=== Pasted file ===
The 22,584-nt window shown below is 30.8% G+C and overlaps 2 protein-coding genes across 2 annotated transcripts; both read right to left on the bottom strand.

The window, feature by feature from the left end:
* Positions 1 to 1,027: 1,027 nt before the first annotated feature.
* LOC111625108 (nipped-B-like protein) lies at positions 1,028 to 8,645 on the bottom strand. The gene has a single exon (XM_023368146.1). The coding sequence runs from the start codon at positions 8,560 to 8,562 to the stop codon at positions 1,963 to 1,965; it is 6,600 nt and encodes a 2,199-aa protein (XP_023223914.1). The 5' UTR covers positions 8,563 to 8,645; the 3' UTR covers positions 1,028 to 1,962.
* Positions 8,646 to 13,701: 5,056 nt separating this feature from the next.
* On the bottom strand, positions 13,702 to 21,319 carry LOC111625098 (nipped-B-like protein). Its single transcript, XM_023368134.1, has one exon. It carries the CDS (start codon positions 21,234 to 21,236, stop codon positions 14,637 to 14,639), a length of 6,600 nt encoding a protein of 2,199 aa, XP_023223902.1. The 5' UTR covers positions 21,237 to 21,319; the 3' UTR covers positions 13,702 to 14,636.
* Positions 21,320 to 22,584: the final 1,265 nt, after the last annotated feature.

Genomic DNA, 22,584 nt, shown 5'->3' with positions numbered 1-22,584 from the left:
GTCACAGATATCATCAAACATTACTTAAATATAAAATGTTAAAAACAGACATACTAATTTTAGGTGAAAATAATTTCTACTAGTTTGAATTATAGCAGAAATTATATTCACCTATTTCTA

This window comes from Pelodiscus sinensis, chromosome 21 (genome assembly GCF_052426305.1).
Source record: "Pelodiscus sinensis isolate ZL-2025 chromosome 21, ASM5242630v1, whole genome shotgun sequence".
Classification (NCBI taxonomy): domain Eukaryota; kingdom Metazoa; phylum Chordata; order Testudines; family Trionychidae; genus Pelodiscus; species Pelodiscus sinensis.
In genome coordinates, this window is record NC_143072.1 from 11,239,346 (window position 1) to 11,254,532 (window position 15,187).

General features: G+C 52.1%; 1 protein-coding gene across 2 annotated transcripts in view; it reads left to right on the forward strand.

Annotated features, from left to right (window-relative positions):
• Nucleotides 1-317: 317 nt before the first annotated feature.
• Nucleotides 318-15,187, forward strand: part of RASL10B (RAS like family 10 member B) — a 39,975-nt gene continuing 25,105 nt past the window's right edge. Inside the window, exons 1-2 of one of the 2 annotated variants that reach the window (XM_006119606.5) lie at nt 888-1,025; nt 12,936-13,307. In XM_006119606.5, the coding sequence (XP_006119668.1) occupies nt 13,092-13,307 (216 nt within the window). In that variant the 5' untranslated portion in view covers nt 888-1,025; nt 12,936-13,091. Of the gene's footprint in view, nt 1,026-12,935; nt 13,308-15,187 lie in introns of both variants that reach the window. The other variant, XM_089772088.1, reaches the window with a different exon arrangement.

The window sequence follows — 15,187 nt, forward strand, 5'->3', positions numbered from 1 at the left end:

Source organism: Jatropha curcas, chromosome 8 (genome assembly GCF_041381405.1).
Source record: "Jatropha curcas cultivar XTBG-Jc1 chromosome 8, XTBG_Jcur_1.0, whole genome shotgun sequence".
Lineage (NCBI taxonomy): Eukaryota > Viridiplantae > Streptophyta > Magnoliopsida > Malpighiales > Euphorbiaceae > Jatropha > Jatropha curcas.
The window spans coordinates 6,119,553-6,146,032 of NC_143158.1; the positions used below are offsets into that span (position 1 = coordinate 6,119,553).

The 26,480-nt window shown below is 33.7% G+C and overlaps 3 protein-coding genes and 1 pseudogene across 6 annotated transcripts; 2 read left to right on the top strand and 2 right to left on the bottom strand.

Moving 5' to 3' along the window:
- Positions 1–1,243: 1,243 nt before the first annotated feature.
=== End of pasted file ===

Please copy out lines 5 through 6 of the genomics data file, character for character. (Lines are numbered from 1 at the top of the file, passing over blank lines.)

* Positions 8,646 to 13,701: 5,056 nt separating this feature from the next.
* On the bottom strand, positions 13,702 to 21,319 carry LOC111625098 (nipped-B-like protein). Its single transcript, XM_023368134.1, has one exon. It carries the CDS (start codon positions 21,234 to 21,236, stop codon positions 14,637 to 14,639), a length of 6,600 nt encoding a protein of 2,199 aa, XP_023223902.1. The 5' UTR covers positions 21,237 to 21,319; the 3' UTR covers positions 13,702 to 14,636.